THE continuing struggle to provide food and shelter for the thousands of Christians and members of other minority communities sheltering in the Kurdish-administered region of Iraq is taking place against the background of increasing Sunni-Shia tension in Baghdad and other cities.
This in turn is hindering efforts to form a new inclusive government to tackle the challenges posed by the Islamic State (IS) jihadists, who control a large area of the country. Last Friday, about 70 Sunnis were shot dead at a mosque near Baquba, 70 miles north-east of the capital.
The assumption was that the attackers belonged to a Shia militia. On Monday and Tuesday, dozens of people were killed and wounded in attacks on Shia targets in the capital and in towns just to the south of it. In one incident, nine worshippers in a mosque were killed.
Two representatives of the Sunni community, the recently elected Speaker of Parliament, Salim al-Jabouri, and the Deputy Prime Minister, Saleh al-Mutlak, announced at the weekend the suspension of their involvement in talks to establish a new government, in protest at the Baquba mosque killings.
There is widespread agreement in Iraq that the creation of a cabinet that represents the interests of the Sunni community is essential, if Sunnis are to be persuaded to turn against IS. The Sunnis accused the previous Prime Minister Nuri al-Maliki, of discriminating against them.
Any concerted military operation against IS will have to await the formation of a new government. But the more pressing concern is providing care for the hundreds of thousands of displaced Iraqis.
Baroness Nicholson of Winterbourne, who chairs the British charity the AMAR International Charitable Foundation, has been meeting medical teams treating some of those who have fled the areas controlled by IS, and who are now forced to live in camps in the Kurdish region of northern Iraq.
During a visit to Khazar, close to the Kurdish-IS front line, Lady Nicholson met a family who had just escaped from an IS area. All their possessions had been stolen. She said that the grandfather had told her that "his lifetime's work building a farm with a 500-strong herd of sheep had been destroyed in a few minutes. The IS took everything.
They even snatched the gold cross from around his daughter-in-law's neck. What this poor family has been through is something I am hearing repeated constantly. Terrible crimes against humanity are being committed here over and over again. . . We are in desperate need of more funds".
A Christian relief organisation, Medair, says that it is sending emergency-response teams to Iraq to meet the urgent needs of the displaced. Medair will distribute high-energy food rations and other supplies.
"The humanitarian crisis in northern Iraq is complex and fluid," the international director of Medair, Mark Screeton, said. "But you cannot fail to see the chaos and suffering". Another aspect of the Iraq crisis is how to respond to both IS and the upheavals that it has caused.
The Chaldean Patriarch of Babylon and Archbishop of Baghdad, the Most Revd Louis Raphael Sako, in a statement on Sunday, said that the international community, "principally the United States and European Union, due to their moral and historic responsibility towards Iraq, cannot be indifferent.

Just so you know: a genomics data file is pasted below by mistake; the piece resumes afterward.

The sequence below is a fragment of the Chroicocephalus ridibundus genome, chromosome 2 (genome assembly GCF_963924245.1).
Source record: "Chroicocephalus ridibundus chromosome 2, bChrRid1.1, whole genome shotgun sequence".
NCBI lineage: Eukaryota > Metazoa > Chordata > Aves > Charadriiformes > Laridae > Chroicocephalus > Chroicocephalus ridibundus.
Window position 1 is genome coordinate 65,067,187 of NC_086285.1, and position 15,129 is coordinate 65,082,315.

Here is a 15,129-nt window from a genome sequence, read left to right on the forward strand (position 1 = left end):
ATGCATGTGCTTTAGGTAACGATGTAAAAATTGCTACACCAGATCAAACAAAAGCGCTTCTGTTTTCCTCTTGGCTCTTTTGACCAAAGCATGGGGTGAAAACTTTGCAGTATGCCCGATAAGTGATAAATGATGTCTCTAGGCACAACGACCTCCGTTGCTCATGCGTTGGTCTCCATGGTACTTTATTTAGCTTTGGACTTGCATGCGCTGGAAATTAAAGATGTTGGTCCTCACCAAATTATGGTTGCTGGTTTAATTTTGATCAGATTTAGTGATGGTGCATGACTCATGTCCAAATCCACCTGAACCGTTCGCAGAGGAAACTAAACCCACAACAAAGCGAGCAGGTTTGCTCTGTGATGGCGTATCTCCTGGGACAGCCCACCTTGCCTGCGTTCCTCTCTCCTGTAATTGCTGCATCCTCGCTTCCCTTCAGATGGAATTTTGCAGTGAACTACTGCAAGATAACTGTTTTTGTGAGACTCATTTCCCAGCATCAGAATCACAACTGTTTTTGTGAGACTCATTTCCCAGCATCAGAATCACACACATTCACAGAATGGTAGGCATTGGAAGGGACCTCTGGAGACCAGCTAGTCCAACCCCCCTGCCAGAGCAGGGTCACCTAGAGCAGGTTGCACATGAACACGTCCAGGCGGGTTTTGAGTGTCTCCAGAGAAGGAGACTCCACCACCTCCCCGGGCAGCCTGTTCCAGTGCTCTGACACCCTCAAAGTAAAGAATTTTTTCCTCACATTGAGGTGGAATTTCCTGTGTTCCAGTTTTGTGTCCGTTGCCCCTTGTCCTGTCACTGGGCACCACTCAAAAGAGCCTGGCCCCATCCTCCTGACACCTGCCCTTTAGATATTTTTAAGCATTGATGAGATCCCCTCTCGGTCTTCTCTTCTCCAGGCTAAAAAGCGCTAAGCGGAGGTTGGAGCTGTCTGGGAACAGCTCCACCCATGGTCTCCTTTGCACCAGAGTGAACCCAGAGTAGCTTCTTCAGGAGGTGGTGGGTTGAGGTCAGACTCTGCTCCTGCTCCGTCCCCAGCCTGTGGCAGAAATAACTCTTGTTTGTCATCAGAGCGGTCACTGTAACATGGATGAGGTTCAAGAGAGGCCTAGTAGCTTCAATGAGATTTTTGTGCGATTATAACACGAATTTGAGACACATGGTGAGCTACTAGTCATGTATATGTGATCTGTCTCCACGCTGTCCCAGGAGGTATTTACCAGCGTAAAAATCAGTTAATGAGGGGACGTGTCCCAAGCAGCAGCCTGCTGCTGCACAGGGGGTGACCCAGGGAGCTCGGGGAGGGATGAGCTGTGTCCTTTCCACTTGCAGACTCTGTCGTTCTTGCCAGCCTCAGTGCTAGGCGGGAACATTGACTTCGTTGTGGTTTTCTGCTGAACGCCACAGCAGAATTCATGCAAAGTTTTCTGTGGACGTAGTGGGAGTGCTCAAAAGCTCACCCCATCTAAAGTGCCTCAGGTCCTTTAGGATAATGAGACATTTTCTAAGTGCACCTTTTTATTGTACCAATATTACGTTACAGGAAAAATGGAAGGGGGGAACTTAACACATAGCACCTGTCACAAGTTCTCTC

While acknowledging all that is being done to solve this crisis, it seems that the decisions and actions undertaken until now have made no real change in the course of events, and the fate of these affected people is still at stake, as if these people are not part of the human race."
The Archbishop of York, Dr Sentamu, has called on the Government to show leadership internationally and domestically in support of those suffering in Iraq. He said that he wrote to the Prime Minister about this three weeks ago, but has so far not received a reply.
Dr Sentamu agrees that the UK has a responsibility to do more to help in Iraq. He wrote on his website on Tuesday that, as a Security Council member, Britain should "support calls from the United Nations' own committees for the creation of a 'safe zone' in Iraq, enforced by UN peacekeepers, to protect the country's minorities".
The time had come for the Government "to show leadership in offering asylum to those at risk of persecution". Lord Carey of Clifton, a former Archbishop of Canterbury, writing in the Mail On Sunday, said that he believed that British Muslims who travelled abroad to "commit violent jihad" terrorist acts should be stripped of their passports.
The list of atrocities committed by IS is growing fast. The UN has said that close to 670 prisoners in Mosul were summarily massacred. The UN High Commissioner for Human Rights, Navi Pillay, spoke of "grave, horrific human-rights violations" that were being committed daily.
The IS was "systematically targeting men, women, and children based on their ethnic, religious, or sectarian affiliation". Another atrocity was the beheading of the American journalist James Foley, which was filmed and distributed on the internet.
At a memorial mass on Sunday, in his family's Roman Catholic parish church in New Hampshire, a message sent on behalf of Pope Francis to the Bishop of Rockville Centre was read out. The Pope also spoke privately by phone to Mr Foley's parents.
by Gerald Butt